At a first-ever Girl Summit in London, UNICEF released studies showing more than 130 million girls and women in Africa and the Middle East have experienced some form of female genital mutilation (FGM) and more than 700 million women in the world today were married as children.
The summit was sponsored by UNICEF and the government of the United Kingdom, to show the need for urgent action to end the two practices. The global chief of child protection for UNICEF, Susan Bissell, said the impetus for the conference was that there was an agreement between the two sponsoring institutions that “we need to up our game.
“We need to draw more attention to the related issues of female genital mutilation and cutting and child marriage, and we need to provide a platform for everyone around the world - organizations, individuals, government to commit themselves to eradicating harmful practices.”
A large international delegation of youth was joined by UNICEF executive director Anthony Lake and Britain’s prime minister, David Cameron.
Severe healthy risks of genital mutilation
The latest data released at the summit was collected from 29 countries in Africa and the Middle East where FGM is most prevalent. UNICEF officials say girls who undergo FGM are at risk of prolonged bleeding, infection, infertility and death, in addition to the extreme physical and psychological pain caused by the practice.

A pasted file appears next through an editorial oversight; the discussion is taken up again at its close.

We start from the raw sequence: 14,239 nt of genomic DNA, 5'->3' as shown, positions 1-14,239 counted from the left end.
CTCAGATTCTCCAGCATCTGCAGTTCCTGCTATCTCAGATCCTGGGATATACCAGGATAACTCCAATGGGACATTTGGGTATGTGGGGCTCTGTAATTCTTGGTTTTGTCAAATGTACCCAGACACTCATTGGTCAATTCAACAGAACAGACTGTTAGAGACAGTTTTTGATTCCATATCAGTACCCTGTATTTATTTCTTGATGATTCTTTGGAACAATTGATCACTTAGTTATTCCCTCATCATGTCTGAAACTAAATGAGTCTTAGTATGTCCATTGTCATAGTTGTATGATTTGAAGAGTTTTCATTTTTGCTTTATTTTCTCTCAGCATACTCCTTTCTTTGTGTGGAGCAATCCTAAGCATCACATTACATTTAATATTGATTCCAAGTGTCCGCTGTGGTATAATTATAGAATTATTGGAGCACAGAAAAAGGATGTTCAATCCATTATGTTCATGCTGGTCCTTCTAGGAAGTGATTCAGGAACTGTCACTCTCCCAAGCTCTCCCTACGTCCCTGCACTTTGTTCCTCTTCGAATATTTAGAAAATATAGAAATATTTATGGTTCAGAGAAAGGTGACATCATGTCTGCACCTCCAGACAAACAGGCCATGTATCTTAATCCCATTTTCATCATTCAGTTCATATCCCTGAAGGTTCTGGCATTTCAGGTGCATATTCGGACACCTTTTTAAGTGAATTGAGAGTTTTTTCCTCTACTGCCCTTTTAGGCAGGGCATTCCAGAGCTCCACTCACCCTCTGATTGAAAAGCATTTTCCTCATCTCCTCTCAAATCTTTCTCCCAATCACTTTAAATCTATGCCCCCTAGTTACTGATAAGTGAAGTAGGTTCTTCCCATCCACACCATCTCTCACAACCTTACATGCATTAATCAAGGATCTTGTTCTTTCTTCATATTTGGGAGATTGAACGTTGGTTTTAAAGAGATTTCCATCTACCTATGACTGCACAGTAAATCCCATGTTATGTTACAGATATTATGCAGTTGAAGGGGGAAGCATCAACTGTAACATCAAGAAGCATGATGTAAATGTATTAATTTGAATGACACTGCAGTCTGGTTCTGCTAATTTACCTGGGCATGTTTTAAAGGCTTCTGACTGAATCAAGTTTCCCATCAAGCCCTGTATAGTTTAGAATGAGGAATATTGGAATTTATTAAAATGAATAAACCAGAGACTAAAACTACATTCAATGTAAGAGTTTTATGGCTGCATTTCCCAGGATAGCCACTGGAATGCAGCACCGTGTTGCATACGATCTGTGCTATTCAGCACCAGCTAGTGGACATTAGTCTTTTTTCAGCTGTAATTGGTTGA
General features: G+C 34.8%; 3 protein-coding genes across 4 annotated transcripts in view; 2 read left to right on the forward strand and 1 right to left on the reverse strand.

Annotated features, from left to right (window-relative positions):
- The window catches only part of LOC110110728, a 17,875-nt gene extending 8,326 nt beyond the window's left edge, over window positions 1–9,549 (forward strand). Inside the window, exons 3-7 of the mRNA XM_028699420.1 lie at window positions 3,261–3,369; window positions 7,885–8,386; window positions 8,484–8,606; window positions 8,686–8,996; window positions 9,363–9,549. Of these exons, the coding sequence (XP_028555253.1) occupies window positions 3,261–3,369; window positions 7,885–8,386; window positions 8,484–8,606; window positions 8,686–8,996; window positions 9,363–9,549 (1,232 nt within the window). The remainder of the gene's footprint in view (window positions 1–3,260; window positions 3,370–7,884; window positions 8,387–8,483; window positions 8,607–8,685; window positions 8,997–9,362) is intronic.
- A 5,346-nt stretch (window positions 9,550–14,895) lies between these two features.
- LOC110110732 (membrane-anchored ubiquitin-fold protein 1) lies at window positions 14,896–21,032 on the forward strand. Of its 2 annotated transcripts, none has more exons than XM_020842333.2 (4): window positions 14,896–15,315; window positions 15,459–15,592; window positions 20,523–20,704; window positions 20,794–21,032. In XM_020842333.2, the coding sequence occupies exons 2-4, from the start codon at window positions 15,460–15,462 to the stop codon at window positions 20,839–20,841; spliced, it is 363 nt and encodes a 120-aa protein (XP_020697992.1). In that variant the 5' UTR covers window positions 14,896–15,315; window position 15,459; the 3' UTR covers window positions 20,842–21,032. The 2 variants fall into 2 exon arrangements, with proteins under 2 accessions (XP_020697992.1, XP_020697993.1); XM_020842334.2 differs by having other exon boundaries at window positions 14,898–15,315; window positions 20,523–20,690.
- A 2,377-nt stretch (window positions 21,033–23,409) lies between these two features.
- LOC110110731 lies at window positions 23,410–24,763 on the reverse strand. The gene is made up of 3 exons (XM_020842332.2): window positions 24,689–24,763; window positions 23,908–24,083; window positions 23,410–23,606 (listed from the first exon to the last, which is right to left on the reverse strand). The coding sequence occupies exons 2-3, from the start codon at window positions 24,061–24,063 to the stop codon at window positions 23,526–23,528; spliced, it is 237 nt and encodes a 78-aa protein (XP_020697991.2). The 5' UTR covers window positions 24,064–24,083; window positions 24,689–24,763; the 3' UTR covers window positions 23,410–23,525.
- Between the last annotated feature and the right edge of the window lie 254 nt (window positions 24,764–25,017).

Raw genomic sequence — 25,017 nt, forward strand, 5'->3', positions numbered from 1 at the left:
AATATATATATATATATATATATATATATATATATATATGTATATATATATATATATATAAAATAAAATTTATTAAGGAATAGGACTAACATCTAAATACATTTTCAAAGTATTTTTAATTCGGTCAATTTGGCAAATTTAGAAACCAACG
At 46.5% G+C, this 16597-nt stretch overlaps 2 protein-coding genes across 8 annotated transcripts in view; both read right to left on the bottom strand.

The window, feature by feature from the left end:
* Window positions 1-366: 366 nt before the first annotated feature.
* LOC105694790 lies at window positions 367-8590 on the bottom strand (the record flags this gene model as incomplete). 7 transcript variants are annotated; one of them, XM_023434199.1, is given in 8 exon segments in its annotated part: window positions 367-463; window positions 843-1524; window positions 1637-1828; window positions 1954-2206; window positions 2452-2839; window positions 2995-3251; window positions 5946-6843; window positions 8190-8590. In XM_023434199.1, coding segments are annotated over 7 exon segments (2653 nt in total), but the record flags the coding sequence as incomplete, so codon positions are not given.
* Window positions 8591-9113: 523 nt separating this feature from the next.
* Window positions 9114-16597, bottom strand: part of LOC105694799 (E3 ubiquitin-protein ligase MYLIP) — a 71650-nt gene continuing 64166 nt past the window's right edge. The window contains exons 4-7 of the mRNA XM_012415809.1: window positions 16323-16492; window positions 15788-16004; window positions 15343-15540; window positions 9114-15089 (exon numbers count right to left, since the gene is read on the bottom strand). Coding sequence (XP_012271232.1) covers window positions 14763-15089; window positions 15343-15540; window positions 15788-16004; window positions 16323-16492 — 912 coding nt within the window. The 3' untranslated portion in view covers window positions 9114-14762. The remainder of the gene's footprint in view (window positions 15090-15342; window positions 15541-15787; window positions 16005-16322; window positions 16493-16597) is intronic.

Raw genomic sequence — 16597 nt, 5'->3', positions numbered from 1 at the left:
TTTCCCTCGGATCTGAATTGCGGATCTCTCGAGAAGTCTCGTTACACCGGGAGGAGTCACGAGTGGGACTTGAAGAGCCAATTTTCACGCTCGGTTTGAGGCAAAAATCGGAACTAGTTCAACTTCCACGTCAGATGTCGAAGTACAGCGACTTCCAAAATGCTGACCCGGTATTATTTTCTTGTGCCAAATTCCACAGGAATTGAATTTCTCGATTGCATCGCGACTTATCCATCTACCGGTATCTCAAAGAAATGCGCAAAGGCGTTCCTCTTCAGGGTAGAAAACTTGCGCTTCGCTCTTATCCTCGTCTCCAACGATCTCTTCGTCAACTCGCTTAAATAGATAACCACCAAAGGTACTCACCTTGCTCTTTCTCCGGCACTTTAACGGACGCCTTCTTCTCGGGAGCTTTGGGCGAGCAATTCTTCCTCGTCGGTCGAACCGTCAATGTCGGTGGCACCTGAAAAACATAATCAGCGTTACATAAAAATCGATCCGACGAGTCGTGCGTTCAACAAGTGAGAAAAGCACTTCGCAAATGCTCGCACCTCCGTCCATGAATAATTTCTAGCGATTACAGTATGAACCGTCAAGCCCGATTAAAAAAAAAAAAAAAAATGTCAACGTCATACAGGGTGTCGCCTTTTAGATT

The new data on women who marry when they are children is equally compelling. “Over seven million women in the world today were married as children,” says Bissell. “So it’s quite astounding statistics.
“Now the good news is that data also tells us that these practices are on the decline,” says Bissell. However, she says if they only sustain current rates of decline as seen over the last three decades, the number of women married as children will remain flat to 2050.
“So, we will not see progress if we only move ahead the way we are right now,” says the child protection chief.
How to double reductions in both practices
One example of FGM reduction is found in Kenya and Tanzania where the rates of FGM have dropped by one-third of levels experienced three decades ago.
“Today, a girl is a third less likely to be cut than she was 30 years ago,” says Bissell. “So it’s possible to achieve change. But we mustn’t be frightened by the magnitude of the problem because we have solutions. But at the same time we have to say this is a wake-up call.
“What kind of a world do we want for our girls by the year 2050? We certainly don’t want another 700 million of them married as girls.”
The message from the summit, she says, is that a lot more has to be done on the local level to achieve the goal of doubling the reduction of occurrences of FGM and child marriages. Increased local community activism is key to changing local perceptions and escalating the pace of reduced FGM practices. That activism can also encourage young girls to stay in school and complete a secondary .
“Change happens from the inside out, from that community leadership,” says Bissell. “It requires collective change.” Bissell describes the social process. “If there’s a community A here, community B, over there, and if A and B can get together and agree, ‘We’re not going to marry off our girls--actually, we’re going to get all of our girls into school and keep them in there…’”
“These are the messages that we want to get out there,” Bissell says, “and what we think will happen, what most certainly will happen is we’ll also see a decline in maternal and newborn child deaths, by addressing child marriage.”